Decision-making is usually based on cost-benefit analysis. It gets a little more complicated when costs incurred today are expected to yield benefits in the future. Often, despite proof that it would be preferable to bear the cost for the sake of huge returns in the future, people are unable to make that decision.
That last cookie in the jar is just too tempting to be given up for the sake of a diet that will not yield visible results for weeks. The instant gratification of inhaling cigarette smoke is too desirable to be skipped in favour of avoiding lung cancer 20 years from now.
Conversations related to climate change are a good place to observe this facet of human nature. Overwhelming evidence proves that climate change is not just some dystopian vision of the future created by gloomy scientists; it is an ongoing worldwide event whose effects will only get worse with time. The earth’s temperature is expected to rise by four to six degrees by the end of the century if carbon emissions are not reduced further, and extreme weather events are becoming more and more common.
Yet at this year’s UN Climate Change Conference, which is being held in Doha, Qatar (November 26 to December 7), little is expected to be achieved in the way of any treaties being signed to redouble global efforts in combating climate change. The Kyoto Protocol is nearing its end and many of the countries that participated in it appear reluctant to sign on for something similar perhaps because it has had very little effect in reducing global carbon emissions.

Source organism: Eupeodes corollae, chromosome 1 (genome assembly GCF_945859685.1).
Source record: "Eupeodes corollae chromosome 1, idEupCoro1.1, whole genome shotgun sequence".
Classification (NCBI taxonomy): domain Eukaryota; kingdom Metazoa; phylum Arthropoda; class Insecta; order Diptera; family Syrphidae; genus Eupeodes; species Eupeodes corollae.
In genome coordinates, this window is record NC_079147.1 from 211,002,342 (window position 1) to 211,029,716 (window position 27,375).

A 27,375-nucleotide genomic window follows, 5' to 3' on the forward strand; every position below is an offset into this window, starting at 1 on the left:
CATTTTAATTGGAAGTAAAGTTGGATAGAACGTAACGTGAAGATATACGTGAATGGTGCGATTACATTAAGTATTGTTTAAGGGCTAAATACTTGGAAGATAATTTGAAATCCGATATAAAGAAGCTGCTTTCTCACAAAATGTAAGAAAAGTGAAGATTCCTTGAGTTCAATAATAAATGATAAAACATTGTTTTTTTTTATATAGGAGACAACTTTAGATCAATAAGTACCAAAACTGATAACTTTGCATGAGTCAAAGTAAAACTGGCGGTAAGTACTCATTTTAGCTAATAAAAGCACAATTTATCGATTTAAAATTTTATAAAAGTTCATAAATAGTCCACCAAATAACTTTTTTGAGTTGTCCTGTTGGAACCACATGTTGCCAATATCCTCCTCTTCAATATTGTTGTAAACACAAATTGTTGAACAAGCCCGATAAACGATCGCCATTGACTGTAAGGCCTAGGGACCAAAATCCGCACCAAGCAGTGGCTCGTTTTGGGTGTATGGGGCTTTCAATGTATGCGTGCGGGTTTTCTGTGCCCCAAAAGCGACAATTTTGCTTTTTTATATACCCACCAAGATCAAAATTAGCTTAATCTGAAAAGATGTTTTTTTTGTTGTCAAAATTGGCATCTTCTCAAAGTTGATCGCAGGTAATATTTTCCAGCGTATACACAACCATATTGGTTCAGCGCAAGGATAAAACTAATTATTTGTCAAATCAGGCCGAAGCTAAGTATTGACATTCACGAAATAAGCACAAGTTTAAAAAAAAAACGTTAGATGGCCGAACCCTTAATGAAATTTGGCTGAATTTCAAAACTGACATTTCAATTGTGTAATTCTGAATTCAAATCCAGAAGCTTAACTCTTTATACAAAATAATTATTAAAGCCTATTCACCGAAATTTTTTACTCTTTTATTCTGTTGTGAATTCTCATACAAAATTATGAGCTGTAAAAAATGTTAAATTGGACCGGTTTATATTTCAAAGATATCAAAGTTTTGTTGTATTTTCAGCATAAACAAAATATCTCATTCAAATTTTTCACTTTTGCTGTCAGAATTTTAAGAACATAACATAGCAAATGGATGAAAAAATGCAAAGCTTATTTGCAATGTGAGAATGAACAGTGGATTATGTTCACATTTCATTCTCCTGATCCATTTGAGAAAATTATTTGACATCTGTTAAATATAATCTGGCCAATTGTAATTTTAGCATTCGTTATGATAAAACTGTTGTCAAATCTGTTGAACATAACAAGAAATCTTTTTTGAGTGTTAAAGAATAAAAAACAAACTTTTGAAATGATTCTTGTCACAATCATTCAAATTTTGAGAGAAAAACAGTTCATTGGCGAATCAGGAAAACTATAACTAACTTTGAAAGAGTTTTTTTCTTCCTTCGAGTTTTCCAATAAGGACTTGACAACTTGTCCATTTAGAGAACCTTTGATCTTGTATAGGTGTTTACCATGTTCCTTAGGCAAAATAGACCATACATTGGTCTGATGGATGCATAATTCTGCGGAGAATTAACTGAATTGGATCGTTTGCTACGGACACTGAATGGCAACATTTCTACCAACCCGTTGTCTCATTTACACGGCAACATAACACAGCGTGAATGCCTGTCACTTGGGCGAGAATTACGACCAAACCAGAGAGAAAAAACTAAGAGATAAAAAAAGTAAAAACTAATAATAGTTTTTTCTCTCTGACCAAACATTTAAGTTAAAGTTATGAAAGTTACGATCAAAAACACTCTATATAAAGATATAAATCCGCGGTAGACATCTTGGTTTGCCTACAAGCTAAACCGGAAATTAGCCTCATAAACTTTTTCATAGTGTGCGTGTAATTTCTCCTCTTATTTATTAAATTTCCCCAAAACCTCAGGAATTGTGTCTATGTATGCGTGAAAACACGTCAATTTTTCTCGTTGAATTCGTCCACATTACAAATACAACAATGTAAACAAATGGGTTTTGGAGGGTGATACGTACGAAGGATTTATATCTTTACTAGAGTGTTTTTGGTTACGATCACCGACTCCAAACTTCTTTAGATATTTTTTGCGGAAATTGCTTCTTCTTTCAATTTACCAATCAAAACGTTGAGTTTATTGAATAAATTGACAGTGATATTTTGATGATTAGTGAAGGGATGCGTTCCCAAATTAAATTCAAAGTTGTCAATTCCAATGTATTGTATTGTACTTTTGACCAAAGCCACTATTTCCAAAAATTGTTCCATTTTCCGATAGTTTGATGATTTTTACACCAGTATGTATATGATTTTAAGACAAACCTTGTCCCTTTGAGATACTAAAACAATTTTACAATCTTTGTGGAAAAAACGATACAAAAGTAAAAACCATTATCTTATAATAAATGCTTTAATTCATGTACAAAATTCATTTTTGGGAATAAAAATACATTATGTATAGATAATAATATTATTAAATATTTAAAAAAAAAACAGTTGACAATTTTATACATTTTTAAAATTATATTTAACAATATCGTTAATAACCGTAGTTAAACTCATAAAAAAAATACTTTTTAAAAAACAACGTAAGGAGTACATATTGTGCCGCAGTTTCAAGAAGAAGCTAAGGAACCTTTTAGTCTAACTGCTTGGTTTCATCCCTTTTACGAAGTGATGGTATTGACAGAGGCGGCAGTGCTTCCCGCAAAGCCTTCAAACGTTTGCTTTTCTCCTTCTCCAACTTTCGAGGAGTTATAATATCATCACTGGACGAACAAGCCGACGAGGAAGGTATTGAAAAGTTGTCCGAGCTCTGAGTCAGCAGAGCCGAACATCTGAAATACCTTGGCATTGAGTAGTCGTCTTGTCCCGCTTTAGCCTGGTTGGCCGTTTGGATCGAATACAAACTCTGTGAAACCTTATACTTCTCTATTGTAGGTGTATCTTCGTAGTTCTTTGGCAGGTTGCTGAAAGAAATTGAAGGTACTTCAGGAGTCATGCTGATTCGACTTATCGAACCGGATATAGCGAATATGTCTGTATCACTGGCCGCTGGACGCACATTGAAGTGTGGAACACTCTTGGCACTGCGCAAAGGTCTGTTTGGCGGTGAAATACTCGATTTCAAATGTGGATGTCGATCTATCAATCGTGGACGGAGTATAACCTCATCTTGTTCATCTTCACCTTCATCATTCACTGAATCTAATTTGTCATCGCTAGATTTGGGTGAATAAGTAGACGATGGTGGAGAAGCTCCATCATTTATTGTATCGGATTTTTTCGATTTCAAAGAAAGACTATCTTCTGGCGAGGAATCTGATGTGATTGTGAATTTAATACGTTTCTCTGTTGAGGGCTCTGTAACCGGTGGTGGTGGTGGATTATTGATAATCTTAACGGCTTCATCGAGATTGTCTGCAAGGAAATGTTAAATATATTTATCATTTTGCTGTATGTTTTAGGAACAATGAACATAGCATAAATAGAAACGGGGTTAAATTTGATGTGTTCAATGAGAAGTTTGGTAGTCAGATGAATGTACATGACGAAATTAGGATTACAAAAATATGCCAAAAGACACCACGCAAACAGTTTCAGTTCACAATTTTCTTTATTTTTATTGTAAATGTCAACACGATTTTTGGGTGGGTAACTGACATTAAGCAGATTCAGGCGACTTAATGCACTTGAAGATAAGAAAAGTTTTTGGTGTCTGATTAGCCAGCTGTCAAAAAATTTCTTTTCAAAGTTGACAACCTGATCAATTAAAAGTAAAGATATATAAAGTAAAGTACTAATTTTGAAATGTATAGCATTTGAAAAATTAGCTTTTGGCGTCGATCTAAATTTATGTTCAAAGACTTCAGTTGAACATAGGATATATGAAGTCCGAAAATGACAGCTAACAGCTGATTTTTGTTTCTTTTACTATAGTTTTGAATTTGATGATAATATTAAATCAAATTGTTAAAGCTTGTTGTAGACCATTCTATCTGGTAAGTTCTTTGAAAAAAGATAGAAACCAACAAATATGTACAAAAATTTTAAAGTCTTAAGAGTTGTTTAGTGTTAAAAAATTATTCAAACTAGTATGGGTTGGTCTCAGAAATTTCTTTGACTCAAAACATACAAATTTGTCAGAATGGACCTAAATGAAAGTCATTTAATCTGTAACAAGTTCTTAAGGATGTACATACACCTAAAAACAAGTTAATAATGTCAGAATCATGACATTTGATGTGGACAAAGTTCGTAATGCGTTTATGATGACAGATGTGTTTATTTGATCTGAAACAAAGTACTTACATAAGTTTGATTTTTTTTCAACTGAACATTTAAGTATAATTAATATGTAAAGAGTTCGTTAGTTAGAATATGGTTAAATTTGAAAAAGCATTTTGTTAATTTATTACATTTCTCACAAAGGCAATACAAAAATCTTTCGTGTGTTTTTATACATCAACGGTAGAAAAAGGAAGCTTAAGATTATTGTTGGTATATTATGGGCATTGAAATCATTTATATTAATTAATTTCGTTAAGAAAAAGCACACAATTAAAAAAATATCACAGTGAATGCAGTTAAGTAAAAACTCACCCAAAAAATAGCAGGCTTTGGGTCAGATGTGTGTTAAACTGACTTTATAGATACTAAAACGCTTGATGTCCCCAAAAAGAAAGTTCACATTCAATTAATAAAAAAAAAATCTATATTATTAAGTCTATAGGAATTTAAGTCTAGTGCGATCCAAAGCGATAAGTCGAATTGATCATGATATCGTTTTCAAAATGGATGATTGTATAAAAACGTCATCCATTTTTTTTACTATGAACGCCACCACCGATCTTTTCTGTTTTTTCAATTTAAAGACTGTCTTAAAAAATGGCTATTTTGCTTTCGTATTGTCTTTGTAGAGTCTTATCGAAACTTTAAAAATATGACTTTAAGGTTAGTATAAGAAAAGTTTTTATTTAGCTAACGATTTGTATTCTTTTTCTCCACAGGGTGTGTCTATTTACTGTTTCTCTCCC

Unless the countries attending this year’s conference manage to come up with a framework for a second treaty that has a wider scope, the fight against climate change will face a huge setback. The global community will become even more fragmented on this thorny issue with every country doing as it pleases. Even now many countries, including Qatar, are unwilling to act responsibly and bear the costs that would ensure more environmentally friendly practices.
One of the reasons that talks on climate change often stall is the growing difficulty of reaching consensus between developed nations that call for more stringent measures and developing nations, which cite their lack of resources as a reason for being unable to comply with such measures.
The argument goes that since developed nations are the ones whose excessive fuel consumption has landed us in this mess in the first place, they should not critique or place restrictions against the practices being employed by their poorer counterparts.
Meanwhile, as the global community continues to squabble, more bad news about the health of our planet continues to roll in. A recently published study brings to light the unprecedented damage that has been inflicted upon the polar ice caps. In the past 20 years, four trillion tonnes of ice from Greenland and Antarctica has melted away causing sea levels to rise by 11mm. Climate change is about to tip past the point of no return unless adequate steps are taken soon.
For us Pakistanis, living as we do in the midst of daily chaos with terrorism, a collapsing infrastructure and a failing economy chipping away at the quality of life, problems like climate change appear remote. Yet it is poorer countries like ours that are unable to cope with the effects of extreme climatic events like floods, storms and heat waves.
All of us are affected by climate change and should do our small part to reduce the damage. So the next time you exit a room, don’t forget to turn off the lights!
The writer is a business studies graduate from southern Punjab. Email: asna.ali90@ gmail.com